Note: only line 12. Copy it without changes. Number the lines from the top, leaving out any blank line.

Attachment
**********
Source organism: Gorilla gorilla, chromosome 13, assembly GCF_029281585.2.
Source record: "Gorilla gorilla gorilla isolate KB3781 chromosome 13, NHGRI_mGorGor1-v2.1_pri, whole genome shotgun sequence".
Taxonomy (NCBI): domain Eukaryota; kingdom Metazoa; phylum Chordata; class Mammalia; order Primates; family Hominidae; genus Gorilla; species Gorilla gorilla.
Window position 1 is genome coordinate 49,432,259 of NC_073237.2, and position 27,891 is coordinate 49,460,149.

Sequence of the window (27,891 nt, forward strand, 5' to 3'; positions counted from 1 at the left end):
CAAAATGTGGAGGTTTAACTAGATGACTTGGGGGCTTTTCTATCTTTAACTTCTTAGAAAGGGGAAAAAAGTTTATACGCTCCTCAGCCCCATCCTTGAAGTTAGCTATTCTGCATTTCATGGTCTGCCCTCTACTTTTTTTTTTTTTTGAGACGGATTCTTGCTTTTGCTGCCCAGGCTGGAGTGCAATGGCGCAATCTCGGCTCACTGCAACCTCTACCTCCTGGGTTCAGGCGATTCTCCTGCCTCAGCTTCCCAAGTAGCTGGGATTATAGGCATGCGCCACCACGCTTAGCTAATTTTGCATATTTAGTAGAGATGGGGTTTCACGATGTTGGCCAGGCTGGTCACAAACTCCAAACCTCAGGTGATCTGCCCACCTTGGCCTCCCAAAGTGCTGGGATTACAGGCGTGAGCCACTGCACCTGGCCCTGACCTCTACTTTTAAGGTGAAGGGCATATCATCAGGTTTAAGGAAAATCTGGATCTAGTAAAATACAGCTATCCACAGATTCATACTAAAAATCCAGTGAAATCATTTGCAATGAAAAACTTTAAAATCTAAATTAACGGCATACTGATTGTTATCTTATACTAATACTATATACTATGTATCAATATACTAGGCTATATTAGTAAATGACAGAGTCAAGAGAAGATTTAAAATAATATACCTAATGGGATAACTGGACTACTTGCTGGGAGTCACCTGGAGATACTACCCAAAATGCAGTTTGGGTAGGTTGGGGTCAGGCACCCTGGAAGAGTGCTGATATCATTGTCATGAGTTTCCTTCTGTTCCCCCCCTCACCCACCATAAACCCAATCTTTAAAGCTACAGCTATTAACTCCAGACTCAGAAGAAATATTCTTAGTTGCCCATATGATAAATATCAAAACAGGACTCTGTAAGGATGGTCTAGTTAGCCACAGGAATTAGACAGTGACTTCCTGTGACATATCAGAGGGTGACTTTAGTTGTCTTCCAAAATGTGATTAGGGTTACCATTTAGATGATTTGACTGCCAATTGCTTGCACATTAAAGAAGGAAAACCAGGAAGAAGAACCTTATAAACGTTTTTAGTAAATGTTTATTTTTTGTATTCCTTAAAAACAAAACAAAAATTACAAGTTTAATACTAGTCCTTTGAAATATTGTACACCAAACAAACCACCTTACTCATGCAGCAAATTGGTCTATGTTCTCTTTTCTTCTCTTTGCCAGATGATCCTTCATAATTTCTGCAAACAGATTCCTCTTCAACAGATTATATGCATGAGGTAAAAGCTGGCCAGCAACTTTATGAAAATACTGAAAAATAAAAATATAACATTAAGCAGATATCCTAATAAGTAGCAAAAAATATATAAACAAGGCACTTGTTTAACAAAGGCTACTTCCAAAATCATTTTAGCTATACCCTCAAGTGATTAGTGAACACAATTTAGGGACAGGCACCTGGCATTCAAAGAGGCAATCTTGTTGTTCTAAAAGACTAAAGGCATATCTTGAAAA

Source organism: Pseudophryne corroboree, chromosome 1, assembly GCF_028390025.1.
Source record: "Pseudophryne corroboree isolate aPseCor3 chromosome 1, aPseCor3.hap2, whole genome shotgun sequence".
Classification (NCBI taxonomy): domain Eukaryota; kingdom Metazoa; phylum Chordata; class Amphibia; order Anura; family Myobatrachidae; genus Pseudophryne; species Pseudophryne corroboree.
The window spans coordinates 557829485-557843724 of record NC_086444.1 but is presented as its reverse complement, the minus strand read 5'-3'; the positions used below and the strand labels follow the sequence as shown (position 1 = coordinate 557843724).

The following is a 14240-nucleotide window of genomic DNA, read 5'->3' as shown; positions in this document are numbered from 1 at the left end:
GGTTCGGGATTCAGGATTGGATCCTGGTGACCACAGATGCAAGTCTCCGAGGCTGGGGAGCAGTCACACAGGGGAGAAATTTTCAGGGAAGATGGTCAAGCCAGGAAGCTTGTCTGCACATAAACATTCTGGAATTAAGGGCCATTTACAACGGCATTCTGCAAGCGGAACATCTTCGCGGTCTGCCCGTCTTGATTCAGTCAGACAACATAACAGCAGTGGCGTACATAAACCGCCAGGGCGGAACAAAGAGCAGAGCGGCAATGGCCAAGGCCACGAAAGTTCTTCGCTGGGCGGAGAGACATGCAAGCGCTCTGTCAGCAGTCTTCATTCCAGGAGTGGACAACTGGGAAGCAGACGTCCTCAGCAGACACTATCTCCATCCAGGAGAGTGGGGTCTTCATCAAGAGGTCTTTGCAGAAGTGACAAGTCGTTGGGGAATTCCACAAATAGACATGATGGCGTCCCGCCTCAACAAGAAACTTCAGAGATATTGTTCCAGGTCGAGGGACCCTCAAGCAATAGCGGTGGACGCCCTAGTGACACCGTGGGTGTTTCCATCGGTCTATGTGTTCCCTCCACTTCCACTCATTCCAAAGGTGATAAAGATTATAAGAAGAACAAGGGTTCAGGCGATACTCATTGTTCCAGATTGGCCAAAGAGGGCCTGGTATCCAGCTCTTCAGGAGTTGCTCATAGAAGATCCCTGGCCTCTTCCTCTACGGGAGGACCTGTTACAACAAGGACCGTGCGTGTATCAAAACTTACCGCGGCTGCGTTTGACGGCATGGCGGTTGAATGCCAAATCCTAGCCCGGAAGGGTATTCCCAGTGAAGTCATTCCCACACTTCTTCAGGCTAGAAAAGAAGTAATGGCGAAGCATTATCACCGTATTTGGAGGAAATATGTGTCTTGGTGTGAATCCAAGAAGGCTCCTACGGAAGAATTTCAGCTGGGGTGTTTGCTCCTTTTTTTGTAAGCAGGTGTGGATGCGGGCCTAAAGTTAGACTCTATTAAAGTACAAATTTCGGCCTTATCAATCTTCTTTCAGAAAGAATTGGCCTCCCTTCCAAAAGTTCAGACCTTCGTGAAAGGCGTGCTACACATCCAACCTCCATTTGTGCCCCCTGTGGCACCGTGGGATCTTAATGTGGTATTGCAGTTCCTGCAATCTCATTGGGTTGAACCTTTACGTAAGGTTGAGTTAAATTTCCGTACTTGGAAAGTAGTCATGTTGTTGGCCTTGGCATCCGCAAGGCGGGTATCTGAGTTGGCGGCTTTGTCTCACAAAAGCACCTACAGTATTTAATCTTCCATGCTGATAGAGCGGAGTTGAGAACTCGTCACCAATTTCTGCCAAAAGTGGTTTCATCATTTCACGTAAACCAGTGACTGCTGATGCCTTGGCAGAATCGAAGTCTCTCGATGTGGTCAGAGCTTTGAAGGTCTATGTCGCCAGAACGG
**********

GGTTCGGGATTCAGGATTGGATCCTGGTGACCACAGATGCAAGTCTCCGAGGCTGGGGAGCAGTCACACAGGGGAGAAATTTTCAGGGAAGATGGTCAAGCCAGGAAGCTTGTCTGCACATAAACATTCTGGAATTAAGGGCCATTTACAACGGCATTCTGCAAGCGGAACATCTTCGCGGTCTGCCCGTCTTGATTCAGTCAGACAACATAACAGCAGTGGCGTACATAAACCGCCAGGGCGGAACAAAGAGCAGAGCGGCAATGGCCAAGGCCACGAAAGTTCTTCGCTGGGCGGAGAGACATGCAAGCGCTCTGTCAGCAGTCTTCATTCCAGGAGTGGACAACTGGGAAGCAGACGTCCTCAGCAGACACTATCTCCATCCAGGAGAGTGGGGTCTTCATCAAGAGGTCTTTGCAGAAGTGACAAGTCGTTGGGGAATTCCACAAATAGACATGATGGCGTCCCGCCTCAACAAGAAACTTCAGAGATATTGTTCCAGGTCGAGGGACCCTCAAGCAATAGCGGTGGACGCCCTAGTGACACCGTGGGTGTTTCCATCGGTCTATGTGTTCCCTCCACTTCCACTCATTCCAAAGGTGATAAAGATTATAAGAAGAACAAGGGTTCAGGCGATACTCATTGTTCCAGATTGGCCAAAGAGGGCCTGGTATCCAGCTCTTCAGGAGTTGCTCATAGAAGATCCCTGGCCTCTTCCTCTACGGGAGGACCTGTTACAACAAGGACCGTGCGTGTATCAAAACTTACCGCGGCTGCGTTTGACGGCATGGCGGTTGAATGCCAAATCCTAGCCCGGAAGGGTATTCCCAGTGAAGTCATTCCCACACTTCTTCAGGCTAGAAAAGAAGTAATGGCGAAGCATTATCACCGTATTTGGAGGAAATATGTGTCTTGGTGTGAATCCAAGAAGGCTCCTACGGAAGAATTTCAGCTGGGGTGTTTGCTCCTTTTTTTGTAAGCAGGTGTGGATGCGGGCCTAAAGTTAGACTCTATTAAAGTACAAATTTCGGCCTTATCAATCTTCTTTCAGAAAGAATTGGCCTCCCTTCCAAAAGTTCAGACCTTCGTGAAAGGCGTGCTACACATCCAACCTCCATTTGTGCCCCCTGTGGCACCGTGGGATCTTAATGTGGTATTGCAGTTCCTGCAATCTCATTGGGTTGAACCTTTACGTAAGGTTGAGTTAAATTTCCGTACTTGGAAAGTAGTCATGTTGTTGGCCTTGGCATCCGCAAGGCGGGTATCTGAGTTGGCGGCTTTGTCTCACAAAAGCACCTACAGTATTTAATCTTCCATGCTGATAGAGCGGAGTTGAGAACTCGTCACCAATTTCTGCCAAAAGTGGTTTCATCATTTCACGTAAACCAGTGACTGCTGATGCCTTGGCAGAATCGAAGTCTCTCGATGTGGTCAGAGCTTTGAAGGTCTATGTCGCCAGAACGG